EARLY AMERICAN OBERHOLTZER IMMIGRANTS
Our ancestor Samuel Oberholtzer came to Pennsylvania in 1727. Other Oberholtzers came to America but researchers have been unable to prove relationships between the various Oberholtzer immigrants.
Marcus Oberholtzer (1664-1725)
Marcus Oberholtzer' left the Palatinate, Germany and arrived in London, England on May 6, 1709, at 45 years of age. With him was his wife, 3 sons, and 2 daughters. They arrived in Pennsylvania as early as 1711 and in 1719 received a 300-acre tract of land in Coventry Township, Chester County. The children helped establish Deep Run Mennonite Church, Bucks County, Pa. Their children were:
1. Jacob Oberholtzer, 1699-1760, m. Barbara; Mennonite trustee in Bucks County
2. Samuel Oberholtzer, 1701-alive in 1759, m.Elizabeth; Coventry Tp., Chester Co., Pa.
3. Nancy Overholt, 1703-alive in 1787, m.1720 Jacob Wismer, 1689-1787; New Bern, North Carolina
4. Marcus Oberholtzer, 1706-c1772, m. ? ; Coventry Tp. Chester Co., Pa.
5. Elizabeth Oberholtzer, 1708- 1 m. Kolb
6. Martin Oberholtzer, 1709-1744, m.1736 Agnes Kolb, 1713-1786; Bucks Co., Pa. Their son Henry (1739 - 1813) moved to Westmoreland County, Pennsylvania, where his son Abraham Overholt (1785-1870) became a wealthy businessman and distiller. His face still appears on the label of "Old Overholt."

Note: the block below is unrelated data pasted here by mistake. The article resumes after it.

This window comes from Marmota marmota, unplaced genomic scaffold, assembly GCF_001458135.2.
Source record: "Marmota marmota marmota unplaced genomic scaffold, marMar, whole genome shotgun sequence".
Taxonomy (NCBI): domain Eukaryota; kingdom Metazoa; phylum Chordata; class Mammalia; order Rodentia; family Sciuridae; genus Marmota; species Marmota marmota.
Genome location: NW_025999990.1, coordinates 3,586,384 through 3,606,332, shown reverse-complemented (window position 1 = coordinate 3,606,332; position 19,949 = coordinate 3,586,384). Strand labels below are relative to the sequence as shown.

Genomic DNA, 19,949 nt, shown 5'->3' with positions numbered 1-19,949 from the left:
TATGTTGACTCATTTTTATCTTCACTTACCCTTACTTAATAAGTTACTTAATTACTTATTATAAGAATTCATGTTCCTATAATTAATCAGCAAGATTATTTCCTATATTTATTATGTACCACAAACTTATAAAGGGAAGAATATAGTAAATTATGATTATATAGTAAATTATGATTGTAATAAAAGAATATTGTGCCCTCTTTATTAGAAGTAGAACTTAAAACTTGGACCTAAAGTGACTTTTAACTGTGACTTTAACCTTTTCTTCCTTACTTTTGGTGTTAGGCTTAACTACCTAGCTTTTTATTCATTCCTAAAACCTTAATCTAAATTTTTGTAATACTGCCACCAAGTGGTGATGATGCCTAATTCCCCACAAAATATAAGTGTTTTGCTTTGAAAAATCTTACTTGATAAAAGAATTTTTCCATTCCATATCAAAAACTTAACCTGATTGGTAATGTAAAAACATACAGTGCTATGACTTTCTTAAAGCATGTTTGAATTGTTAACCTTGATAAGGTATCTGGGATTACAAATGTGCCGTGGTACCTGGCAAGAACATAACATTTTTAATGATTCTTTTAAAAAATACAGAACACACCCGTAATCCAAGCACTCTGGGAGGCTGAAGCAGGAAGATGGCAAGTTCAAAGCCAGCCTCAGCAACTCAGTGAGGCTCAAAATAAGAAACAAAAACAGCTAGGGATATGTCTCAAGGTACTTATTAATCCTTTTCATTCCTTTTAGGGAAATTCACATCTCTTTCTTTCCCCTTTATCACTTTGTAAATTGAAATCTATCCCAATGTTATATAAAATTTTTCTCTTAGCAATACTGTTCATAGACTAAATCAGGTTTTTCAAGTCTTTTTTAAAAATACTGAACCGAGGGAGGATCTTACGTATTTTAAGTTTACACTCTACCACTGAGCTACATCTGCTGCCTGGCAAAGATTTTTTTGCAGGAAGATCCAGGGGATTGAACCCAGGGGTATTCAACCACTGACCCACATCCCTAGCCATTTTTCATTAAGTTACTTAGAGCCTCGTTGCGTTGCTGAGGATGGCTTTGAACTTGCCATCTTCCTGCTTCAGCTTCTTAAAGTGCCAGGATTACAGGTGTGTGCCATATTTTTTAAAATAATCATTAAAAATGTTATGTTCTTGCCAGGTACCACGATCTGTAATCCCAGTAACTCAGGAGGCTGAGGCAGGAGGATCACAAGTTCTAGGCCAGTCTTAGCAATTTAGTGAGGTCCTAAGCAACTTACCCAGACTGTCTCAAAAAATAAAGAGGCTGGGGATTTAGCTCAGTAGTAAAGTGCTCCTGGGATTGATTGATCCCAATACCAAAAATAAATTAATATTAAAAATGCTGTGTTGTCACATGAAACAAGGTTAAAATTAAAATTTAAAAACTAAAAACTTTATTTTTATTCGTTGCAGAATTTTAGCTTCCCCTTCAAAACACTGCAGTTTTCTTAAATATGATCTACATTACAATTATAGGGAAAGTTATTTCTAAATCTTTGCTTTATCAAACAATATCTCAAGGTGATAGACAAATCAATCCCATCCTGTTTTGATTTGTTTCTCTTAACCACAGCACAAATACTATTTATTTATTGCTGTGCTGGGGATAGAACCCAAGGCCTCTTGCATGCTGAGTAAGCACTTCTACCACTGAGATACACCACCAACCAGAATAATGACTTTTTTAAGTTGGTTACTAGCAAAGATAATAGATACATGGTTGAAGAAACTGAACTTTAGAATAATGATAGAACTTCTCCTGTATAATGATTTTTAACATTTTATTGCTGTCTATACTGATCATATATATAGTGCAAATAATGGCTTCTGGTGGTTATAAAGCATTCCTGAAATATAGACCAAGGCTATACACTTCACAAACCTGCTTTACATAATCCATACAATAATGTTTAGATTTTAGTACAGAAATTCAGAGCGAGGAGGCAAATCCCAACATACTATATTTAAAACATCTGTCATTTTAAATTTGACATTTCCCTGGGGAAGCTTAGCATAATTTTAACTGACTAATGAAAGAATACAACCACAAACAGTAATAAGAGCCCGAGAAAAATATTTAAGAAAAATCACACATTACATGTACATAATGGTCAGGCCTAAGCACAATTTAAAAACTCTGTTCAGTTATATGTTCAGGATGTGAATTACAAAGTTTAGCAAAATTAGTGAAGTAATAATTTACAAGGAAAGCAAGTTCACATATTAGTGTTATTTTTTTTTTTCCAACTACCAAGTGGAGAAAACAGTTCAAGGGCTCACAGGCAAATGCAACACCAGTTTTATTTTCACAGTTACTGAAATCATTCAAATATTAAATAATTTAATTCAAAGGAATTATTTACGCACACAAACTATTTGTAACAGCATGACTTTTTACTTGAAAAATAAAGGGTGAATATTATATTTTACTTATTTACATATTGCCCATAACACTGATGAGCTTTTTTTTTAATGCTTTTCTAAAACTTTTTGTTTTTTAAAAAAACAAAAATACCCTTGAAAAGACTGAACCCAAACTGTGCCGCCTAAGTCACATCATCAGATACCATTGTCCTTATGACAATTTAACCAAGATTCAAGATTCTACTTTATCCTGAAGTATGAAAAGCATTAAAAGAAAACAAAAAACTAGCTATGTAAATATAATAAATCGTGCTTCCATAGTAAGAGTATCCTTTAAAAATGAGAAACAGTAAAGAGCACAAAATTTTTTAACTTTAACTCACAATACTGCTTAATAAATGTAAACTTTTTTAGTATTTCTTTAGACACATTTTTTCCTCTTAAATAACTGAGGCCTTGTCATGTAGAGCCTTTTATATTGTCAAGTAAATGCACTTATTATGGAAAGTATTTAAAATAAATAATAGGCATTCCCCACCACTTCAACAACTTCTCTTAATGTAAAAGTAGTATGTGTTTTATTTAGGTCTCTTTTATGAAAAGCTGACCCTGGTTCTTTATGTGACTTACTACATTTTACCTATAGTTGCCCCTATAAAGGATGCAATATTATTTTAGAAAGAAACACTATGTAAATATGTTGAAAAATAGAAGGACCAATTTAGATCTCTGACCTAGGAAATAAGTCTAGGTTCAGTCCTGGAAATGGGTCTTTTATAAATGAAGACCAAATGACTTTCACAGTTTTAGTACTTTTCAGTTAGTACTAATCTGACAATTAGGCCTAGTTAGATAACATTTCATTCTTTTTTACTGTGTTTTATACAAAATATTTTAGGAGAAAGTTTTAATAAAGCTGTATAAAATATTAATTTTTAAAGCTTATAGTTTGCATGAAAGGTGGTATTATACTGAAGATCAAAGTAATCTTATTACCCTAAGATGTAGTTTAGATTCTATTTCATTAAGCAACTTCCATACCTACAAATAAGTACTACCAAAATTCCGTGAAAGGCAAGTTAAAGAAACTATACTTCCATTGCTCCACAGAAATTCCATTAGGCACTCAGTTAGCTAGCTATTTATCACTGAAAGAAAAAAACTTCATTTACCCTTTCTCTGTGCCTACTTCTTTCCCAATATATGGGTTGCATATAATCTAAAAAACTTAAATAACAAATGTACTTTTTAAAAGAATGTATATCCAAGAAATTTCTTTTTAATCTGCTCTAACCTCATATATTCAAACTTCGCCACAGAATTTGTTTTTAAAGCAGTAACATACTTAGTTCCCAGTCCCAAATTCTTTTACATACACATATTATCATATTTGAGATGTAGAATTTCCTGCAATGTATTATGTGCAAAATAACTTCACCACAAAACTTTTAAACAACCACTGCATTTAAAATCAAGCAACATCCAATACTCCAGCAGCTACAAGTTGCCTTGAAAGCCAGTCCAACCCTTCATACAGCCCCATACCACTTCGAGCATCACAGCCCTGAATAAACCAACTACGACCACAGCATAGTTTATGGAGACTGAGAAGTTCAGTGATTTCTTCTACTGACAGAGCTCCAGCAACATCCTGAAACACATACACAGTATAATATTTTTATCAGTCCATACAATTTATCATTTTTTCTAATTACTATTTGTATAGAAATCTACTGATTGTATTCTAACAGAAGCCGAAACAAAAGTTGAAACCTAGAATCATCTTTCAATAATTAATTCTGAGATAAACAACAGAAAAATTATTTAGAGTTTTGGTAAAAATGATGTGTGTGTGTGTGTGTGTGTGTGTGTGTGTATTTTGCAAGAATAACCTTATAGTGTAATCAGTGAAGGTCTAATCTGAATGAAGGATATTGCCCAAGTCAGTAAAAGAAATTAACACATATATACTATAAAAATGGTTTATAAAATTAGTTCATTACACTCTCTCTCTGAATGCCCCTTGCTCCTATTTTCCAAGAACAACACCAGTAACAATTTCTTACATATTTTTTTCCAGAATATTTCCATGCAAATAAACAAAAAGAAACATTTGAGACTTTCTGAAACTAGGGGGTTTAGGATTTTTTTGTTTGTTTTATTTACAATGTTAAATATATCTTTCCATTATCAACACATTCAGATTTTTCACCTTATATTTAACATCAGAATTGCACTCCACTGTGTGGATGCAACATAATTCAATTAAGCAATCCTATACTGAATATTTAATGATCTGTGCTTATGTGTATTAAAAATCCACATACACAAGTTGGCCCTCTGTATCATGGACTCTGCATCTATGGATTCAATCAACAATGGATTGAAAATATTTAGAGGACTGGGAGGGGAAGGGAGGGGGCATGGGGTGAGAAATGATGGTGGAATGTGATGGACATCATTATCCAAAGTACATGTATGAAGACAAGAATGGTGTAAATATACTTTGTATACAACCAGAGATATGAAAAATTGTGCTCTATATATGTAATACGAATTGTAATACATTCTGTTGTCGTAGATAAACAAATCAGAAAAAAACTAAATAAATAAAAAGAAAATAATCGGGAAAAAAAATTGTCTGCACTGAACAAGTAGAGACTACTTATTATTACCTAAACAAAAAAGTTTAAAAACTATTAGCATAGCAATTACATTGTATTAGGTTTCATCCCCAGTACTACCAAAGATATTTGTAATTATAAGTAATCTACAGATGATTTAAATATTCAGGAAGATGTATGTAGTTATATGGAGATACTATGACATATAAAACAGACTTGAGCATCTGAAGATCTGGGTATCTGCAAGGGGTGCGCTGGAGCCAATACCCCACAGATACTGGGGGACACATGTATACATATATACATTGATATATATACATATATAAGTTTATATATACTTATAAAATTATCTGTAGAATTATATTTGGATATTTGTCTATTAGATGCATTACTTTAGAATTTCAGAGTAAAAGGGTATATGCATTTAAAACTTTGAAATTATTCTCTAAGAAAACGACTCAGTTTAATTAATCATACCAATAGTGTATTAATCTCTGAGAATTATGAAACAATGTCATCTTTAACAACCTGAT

7. Henry Overholt, c1713-alive in 1763; Coventry TP.
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wife of Martin Oberholtzer, Agnes Kolb was the third wife of William Nash. I don't know the name of his first wife, his second was Magdelena Godshalk
Martin Oberholtser, brother of Henry, died at age 39, leaving his wife Agnes(Kolb)and several children. She remarried William Nash. Henry (Martin's brother) moved his entire family to Westmoreland County.
I have some information on this line that I received from Billie Jo Read from Bonduel, Wisconsin. Martin Overholtser born 1743 in Bucks Co, Pa. Married Esther Fretz. Martin's father, Martin or Marcus Oberholtser married Agnes Kolb Nov. 1836; he died 1744 in Bucks Co. Pa.
I Have Martin died in Deep River B.C. Penn. I have much on the Overholts, when they came into Canada and a Susannah Overholt married John Singer. My gg/gmother was Jane Singer. born 1838 Clinton Twp. Lincoln Cty. Ont.I have Mark Overholt son of Samuel b 1700 Germ. Mark was orn in 1722 B.C. d 1754 B.C. Their son Statts Overholt b 1741 B.C. d Aug. 1820 Clinton Twp. I believe these were the first to come into Canada. Many are buried at Victoria Lawn Cem. St. Catharines where many of my other relatives are buried. Any help, please contact. Yvette